The governance of Europe 2020 aims to bring together European, national and shared competences in a multilayer system, thus helping to enhance the legitimacy of deepening European integration. Compared to the Lisbon Strategy, Europe 2020 has interlinked flagship initiatives that provide focus and support in important thematic areas, priorities, headline targets, and a reinforced and rigorous oversight system – with the option of critical assessments of developments (or the lack of them) at national level.


Compared to the Lisbon Strategy, the reporting mechanism is different, not only because it is more highly concentrated, but because it is now aligned with the processes under the new and improved economic governance systems so that, for example, the Stability and Convergence Programme and National Reform Programmes are submitted to the European Commission at the same time allowing for a more complete view of where individual Member States are and where they intend to go.


A change in the process was first highlighted in the Europe 2020 Strategy document itself which made it clear that "we need greater ownership" and that to this end "the contribution of stakeholders at national and regional level and of the social partners needs also to be enhanced". A specific commitment was made that both the EESC and the Committee of the Regions should be more closely associated. This need for participatory processes has been repeated on several occasions, most importantly in the European Council conclusions of March 2010 and in the Guidance for drafting, implementing and monitoring National Reform Programmes under the Europe 2020 Strategy issued by the European Commission which reinforces that "it will be important to closely associate national parliaments, social partners, regions and other stakeholders in the preparation of the NRP, so as to increase ownership of the strategy".

4.   Experience of the European Semester


Three years into the Europe 2020 Strategy it is clear that many Member States are committed to involving the social partners and organised civil society in the European Semester and have involved these partners in their national processes. However, the application of this commitment is patchy, with varying levels of commitment seen and even where this commitment exists, varying levels of real involvement of partners in the process. While many Member States do inform and consult with their partners, the process often lacks focus and, from the point of view of those taking part, can feel disjointed or lacking in overall strategy. In particular, concerns have been raised by the EESC and others about the very tight deadlines, often leaving virtually no time for a proper discussion with the social partners, civil society organisations or regional and national parliaments. Nor are these concerns solely felt at the national level; many organisations at European level have questioned whether the European Semester process and governance, as well as monitoring under the Europe 2020 Strategy could be improved. The European Parliament has made policy recommendations in order to better define its own role and the contribution that it could make (2) and the Committee of the Regions is preparing to issue its own guidelines shortly.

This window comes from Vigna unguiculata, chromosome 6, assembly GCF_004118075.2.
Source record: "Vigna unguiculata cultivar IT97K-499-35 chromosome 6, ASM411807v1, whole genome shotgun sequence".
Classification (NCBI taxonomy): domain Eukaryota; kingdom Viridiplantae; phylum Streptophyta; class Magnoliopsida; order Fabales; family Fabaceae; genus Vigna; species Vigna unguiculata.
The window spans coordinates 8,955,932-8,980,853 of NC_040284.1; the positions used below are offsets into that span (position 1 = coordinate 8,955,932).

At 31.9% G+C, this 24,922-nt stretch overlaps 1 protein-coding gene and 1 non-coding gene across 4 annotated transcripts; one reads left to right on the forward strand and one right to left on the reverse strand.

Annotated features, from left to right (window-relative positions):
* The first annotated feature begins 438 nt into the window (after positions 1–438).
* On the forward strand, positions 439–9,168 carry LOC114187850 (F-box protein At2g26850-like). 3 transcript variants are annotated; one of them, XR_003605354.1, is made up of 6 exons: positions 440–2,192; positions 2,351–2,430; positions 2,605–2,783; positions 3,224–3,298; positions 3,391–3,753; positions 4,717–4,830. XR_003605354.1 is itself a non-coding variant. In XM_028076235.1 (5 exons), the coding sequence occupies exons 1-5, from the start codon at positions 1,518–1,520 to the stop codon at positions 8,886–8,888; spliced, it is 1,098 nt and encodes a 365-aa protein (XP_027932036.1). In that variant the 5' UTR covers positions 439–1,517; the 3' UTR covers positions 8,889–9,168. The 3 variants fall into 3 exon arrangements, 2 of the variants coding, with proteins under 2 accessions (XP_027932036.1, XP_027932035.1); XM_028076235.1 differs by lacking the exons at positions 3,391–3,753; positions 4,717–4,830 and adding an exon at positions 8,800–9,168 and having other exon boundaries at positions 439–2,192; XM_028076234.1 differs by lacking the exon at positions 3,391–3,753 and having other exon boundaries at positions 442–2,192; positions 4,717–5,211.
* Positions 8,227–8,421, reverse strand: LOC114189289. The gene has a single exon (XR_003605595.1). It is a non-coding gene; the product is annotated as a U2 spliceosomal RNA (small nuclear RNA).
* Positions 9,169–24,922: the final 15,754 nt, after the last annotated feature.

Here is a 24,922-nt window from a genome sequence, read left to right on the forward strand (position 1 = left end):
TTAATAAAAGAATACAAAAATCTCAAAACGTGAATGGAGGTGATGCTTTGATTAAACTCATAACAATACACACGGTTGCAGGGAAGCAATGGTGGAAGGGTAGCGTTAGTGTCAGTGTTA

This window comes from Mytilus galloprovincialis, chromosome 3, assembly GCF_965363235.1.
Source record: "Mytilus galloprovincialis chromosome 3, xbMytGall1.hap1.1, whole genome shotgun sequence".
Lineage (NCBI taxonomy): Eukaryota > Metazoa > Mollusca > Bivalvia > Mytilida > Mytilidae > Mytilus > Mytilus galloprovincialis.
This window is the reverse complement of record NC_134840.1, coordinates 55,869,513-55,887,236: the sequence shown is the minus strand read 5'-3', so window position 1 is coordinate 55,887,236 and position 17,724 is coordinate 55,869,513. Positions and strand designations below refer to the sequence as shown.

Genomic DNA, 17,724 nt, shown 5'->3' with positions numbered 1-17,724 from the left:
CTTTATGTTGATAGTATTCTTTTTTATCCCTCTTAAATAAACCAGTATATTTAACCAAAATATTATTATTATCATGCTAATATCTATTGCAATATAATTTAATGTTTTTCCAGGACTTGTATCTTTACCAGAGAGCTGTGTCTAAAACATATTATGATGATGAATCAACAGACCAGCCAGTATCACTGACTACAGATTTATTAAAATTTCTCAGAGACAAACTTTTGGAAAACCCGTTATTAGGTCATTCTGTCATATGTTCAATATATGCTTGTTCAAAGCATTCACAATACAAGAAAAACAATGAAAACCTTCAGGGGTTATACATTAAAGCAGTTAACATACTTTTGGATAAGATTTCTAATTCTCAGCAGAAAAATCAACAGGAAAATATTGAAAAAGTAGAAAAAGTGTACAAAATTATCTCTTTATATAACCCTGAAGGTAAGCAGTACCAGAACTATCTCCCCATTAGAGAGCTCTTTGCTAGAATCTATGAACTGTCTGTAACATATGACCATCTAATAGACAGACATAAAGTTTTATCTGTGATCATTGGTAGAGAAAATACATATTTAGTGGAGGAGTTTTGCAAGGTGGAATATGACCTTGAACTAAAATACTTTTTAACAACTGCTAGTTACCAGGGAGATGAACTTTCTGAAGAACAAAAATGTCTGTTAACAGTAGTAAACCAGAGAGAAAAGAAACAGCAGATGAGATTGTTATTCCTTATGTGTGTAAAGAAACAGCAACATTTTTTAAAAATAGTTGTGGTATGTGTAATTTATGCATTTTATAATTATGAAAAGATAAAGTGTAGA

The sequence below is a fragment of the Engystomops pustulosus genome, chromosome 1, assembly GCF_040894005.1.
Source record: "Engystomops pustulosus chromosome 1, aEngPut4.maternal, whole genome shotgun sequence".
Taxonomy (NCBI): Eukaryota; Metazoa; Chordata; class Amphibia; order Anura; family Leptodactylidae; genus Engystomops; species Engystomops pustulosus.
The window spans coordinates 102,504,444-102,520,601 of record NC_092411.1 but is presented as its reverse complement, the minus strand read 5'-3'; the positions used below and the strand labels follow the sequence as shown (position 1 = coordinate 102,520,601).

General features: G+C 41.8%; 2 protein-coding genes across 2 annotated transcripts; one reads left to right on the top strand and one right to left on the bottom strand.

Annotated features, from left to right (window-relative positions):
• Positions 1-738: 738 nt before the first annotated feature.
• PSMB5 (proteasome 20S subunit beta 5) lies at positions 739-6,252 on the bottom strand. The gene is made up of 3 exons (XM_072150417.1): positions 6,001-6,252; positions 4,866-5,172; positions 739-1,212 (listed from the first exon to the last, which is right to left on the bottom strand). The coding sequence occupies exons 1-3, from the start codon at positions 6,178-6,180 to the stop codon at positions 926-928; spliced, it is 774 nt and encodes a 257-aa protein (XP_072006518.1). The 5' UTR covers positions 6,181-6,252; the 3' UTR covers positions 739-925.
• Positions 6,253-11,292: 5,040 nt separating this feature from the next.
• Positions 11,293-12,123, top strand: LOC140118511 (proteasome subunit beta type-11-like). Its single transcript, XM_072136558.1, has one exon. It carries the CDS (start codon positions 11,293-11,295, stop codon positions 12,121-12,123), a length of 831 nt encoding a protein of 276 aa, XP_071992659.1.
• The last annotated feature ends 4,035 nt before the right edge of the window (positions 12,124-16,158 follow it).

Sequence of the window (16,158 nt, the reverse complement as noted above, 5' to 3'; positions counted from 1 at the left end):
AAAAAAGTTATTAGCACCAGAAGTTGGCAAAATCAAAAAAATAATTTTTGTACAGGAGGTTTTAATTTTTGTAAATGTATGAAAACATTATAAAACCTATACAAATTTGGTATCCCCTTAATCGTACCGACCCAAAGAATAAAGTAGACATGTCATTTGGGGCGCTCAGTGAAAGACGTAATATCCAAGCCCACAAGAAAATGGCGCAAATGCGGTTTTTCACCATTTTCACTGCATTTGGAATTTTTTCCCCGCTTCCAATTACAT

Within the EESC, the establishment of the Europe 2020 Steering Committee has provided an essential focus to our work; providing the EESC with one group that has oversight of all that the European 2020 Strategy covers and the proposals linked to it, rather than only seeing it piecemeal. Representatives of the Commission and other stakeholders regularly attend meetings of the Steering Committee. To strengthen the link to national bodies, the Steering Committee regularly invites the national Economic and Social Councils and similar institutions to key meetings of the European Semester and organises Europe 2020-related events locally in cooperation with national civil society actors. These efforts should be stepped up and expanded.


The role that the EESC has played in bringing together the national Economic and Social Councils and similar bodies, although not solely focused on the European Semester and the Europe 2020 Strategy, has also proved useful in developing our and their analysis and understanding of the situations across the European Union and strengthening the proposals that both the EESC and they make.

5.   Value and use of participatory processes


It is clear that in order to optimise the impact of the European Semester, improving and increasing participatory processes under Europe 2020 would benefit the strategy itself and ultimately the well-being of citizens.


The European Union and its Member States often make reference to the usefulness of participatory processes and the involvement of organised civil society. The social partners and the broader public in fact have a number of different processes and systems in place; it is useful to be clear about why this is actually so important and what can potentially be gained from a properly functioning system ensuring greater participation. Proactively engaging with the social partners and organised civil society can generate: